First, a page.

Across our country, women are walking away from Regal Cinema’s pretentious abrogation of our Fourth Amendment rights.
By Jim Hightower
Gosh, I feel so much safer now that teenage ticket takers at the Regal chain of movie theaters have been directed by corporate chieftains to search the purses of their female customers.
Responding to that horrible mass murder in an Aurora, Colorado movie theater, the Regalites say they’ve begun rummaging through movie-goers’ purses to protect us from…well, from what?
The Dark Knight Rises shooter had an armory of weapons that wouldn’t fit in any purse. And need I point out that he was a he? Yet, Regal’s rummaging is apparently reserved for women, even though practically all mass shootings have been committed by male specimens of our species.
Why should anyone surrender their privacy just to see a movie? Yes, we essentially get strip searched to board an airplane these days — but even that’s of very dubious value, and at least it’s done by trained security personnel. What’s a 17-year-old, low-wage, untrained corporate hiree going to do if he or she pokes into a purse and finds a Ruger Semiautomatic? Shriek? Wrestle the owner to the floor?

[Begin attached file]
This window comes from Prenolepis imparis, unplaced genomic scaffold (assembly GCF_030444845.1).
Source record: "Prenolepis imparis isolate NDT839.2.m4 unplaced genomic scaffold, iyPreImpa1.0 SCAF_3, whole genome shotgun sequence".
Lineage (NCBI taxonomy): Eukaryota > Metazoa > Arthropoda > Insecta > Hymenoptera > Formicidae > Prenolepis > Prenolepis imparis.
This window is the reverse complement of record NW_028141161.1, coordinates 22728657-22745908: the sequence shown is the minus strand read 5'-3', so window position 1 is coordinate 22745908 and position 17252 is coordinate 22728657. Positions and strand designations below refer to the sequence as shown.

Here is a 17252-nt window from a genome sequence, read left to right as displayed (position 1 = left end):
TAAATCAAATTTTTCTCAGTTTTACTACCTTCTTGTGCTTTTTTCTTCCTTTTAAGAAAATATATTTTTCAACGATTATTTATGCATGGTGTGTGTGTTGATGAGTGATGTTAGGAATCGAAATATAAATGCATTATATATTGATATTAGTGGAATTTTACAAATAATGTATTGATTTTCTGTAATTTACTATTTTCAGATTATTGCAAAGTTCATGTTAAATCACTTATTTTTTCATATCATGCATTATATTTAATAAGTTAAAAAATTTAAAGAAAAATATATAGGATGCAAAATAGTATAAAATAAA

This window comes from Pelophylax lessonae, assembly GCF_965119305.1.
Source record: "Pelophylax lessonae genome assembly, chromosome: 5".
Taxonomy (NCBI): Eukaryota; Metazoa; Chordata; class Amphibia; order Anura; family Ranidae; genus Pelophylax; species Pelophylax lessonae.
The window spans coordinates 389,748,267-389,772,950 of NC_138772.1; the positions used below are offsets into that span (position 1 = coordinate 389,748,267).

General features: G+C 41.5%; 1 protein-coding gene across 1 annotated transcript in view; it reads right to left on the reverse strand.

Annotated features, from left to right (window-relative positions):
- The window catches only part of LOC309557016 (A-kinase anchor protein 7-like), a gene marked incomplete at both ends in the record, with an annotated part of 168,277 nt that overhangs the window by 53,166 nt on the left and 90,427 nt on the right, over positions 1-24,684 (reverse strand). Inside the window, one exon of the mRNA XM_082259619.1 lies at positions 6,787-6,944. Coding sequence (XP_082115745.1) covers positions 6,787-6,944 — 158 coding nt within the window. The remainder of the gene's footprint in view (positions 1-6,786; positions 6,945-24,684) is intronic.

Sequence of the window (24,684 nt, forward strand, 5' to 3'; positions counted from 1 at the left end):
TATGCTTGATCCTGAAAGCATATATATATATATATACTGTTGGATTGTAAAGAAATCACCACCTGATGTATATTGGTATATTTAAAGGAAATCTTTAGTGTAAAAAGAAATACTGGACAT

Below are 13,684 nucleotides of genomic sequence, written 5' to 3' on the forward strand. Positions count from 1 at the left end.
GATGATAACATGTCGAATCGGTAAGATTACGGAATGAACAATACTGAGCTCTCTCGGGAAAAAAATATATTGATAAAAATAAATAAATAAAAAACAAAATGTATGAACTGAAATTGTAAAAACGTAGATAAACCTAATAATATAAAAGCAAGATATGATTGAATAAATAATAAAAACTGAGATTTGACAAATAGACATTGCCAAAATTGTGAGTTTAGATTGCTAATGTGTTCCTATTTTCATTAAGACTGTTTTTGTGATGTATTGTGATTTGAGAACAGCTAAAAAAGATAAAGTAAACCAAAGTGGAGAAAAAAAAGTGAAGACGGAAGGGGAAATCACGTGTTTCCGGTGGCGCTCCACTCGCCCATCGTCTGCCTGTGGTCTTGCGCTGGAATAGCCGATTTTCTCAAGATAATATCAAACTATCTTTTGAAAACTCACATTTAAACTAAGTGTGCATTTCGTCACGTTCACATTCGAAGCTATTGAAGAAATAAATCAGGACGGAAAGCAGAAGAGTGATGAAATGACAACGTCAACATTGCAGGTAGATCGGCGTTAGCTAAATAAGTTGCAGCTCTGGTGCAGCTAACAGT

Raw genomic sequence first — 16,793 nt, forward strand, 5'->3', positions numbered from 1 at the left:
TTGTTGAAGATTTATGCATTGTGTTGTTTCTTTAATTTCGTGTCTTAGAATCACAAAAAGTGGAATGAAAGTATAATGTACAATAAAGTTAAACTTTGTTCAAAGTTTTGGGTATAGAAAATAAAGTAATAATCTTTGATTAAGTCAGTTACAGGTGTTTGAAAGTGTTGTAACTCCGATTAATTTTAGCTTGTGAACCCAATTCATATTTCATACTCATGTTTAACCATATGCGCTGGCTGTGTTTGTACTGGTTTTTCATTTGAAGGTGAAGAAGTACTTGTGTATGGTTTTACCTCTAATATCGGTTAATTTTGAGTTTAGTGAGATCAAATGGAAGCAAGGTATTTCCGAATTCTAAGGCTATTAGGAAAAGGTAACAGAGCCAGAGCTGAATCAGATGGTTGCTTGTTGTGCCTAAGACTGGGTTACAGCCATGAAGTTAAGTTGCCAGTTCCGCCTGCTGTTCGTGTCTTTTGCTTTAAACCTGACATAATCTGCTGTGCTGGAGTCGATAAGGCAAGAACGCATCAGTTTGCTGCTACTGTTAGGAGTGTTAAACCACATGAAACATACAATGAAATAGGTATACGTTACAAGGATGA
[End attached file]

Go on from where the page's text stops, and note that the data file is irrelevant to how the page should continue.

Also, if customers packing heat have a concealed handgun permit, won’t they have to be waved through — and maybe even given a free popcorn for being “authorized” gun toters?
Has our “Land of the Free” become such a scaredy-cat nation that we’ll succumb to the authoritarian nonsense of a corporate state that feels entitled to rifle through our personal belongings as the price of entry into a movie? The good news is “no.” All across our country, women are walking away from Regal’s pretentious abrogation of our Fourth Amendment rights.
“I don’t think we should be searched, not without a cause,” said a spunky Austin movie-goer, putting the Constitution over Regal — and putting a smile on the faces of Jefferson, Madison, and the other Founders. They never saw a movie, but they established our right to be free of such ridiculous searches.